It would be certain that the physicist had isolated a Whorfian tubule if it were concluded by the physicist that

the physicist had been looking specifically for Whorfian tubules - irrelevant
Whorfian tubules are the only entities of immeasurably small mass with an inside diameter equal to their length - the reason for him not to consider the WT.
the density of what he had isolated was exactly half that of water - this is talking about only one component of the WT (B overpowers C)
Whorfian tubules are only found under the conditions that the physicist had duplicated - out of scope
Whorfian tubules were the only entities half the density of water with an immeasurably small mass - This is a lot closer to B for me.

Can anyone explain exactly why "E" is wrong.
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Re: Whorfian tubules [#permalink] New post 03 Nov 2010, 07:54
I'm confused if question is about finding an assumption or about finding sub-conclusion?
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Re: Whorfian tubules [#permalink] New post 03 Nov 2010, 13:29
A: Even if he had been looking only for Whorfian tubules he could have found something else with the same properties, hence wrong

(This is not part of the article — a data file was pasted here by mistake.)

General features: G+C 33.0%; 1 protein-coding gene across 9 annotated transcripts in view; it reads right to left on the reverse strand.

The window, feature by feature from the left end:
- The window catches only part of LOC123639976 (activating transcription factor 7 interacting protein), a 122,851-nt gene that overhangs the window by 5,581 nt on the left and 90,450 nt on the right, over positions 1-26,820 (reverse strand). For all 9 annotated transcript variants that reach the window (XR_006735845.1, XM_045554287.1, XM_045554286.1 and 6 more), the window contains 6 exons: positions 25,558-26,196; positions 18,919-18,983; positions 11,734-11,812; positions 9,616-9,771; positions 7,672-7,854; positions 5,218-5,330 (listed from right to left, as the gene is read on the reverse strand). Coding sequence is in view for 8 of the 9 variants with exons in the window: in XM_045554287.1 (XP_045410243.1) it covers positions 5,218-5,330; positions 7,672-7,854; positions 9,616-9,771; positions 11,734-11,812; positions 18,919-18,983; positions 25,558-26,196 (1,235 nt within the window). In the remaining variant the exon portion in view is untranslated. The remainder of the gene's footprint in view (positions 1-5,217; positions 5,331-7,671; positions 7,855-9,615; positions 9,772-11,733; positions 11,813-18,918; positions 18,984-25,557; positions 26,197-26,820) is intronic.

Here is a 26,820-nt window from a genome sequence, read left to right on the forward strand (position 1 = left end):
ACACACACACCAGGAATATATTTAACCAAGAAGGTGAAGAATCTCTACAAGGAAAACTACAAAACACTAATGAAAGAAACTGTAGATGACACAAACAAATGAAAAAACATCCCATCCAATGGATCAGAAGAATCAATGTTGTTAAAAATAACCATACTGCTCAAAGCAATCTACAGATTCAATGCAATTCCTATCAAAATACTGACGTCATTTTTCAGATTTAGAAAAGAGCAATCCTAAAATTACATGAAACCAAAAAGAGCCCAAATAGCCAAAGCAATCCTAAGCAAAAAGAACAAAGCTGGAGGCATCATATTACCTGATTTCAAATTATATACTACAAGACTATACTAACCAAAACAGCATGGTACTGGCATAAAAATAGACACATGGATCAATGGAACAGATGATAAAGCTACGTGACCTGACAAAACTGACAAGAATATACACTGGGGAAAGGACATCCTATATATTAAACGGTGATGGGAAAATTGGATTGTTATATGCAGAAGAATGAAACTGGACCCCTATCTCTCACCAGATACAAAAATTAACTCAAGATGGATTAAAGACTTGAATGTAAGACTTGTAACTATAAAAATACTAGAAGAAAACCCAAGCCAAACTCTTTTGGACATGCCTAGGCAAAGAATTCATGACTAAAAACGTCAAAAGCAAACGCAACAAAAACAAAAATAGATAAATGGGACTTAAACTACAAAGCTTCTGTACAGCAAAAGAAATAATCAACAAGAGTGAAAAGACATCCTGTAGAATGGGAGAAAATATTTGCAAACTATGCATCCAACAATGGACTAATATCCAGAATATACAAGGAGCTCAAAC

B:Correct. If something else had similar properties this would fall apart (try negation test)
C: Exactly half of water - Not necessary for a conclusion
D: Could be true, but there could be other things also under same conditions, hence not a conclusion
E: Omits inside diameter equal to length hence wrong.

Answer B
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Re: Whorfian tubules [#permalink] New post 03 Nov 2010, 16:58
In choice E, it is mentioned "half the density"

But in question "A physicist isolated an entity less dense than water, with insufficient mass to measure, and a length exactly equal to the diameter of its inside.", this point is not mentioned... thats y choose B over E
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Re: Whorfian tubules have an inside diameter equal to their [#permalink] New post 02 Feb 2012, 00:23
Whorfian tubules have an inside diameter equal to their length, a density half that of water, and a mass that is immeasurably small. A physicist isolated an entity less dense than water, with insufficient mass to measure, and a length exactly equal to the diameter of its inside.
WT : D(wt) = 0.5*D(water), L=D, very small length
Physicist found: st that has D(st) < D(water), L=D, very small length



It would be certain that the physicist had isolated a Whorfian tubule if it were concluded by the physicist that

the physicist had been looking specifically for Whorfian tubules Irrelevant
Whorfian tubules are the only entities of immeasurably small mass with an inside diameter equal to their length true
the density of what he had isolated was exactly half that of water We cannot conclude that it is WT
Whorfian tubules are only found under the conditions that the physicist had duplicated Was there any duplication? No
Whorfian tubules were the only entities half the density of water with an immeasurably small mass not true
Re: Whorfian tubules have an inside diameter equal to their   [#permalink] 02 Feb 2012, 00:23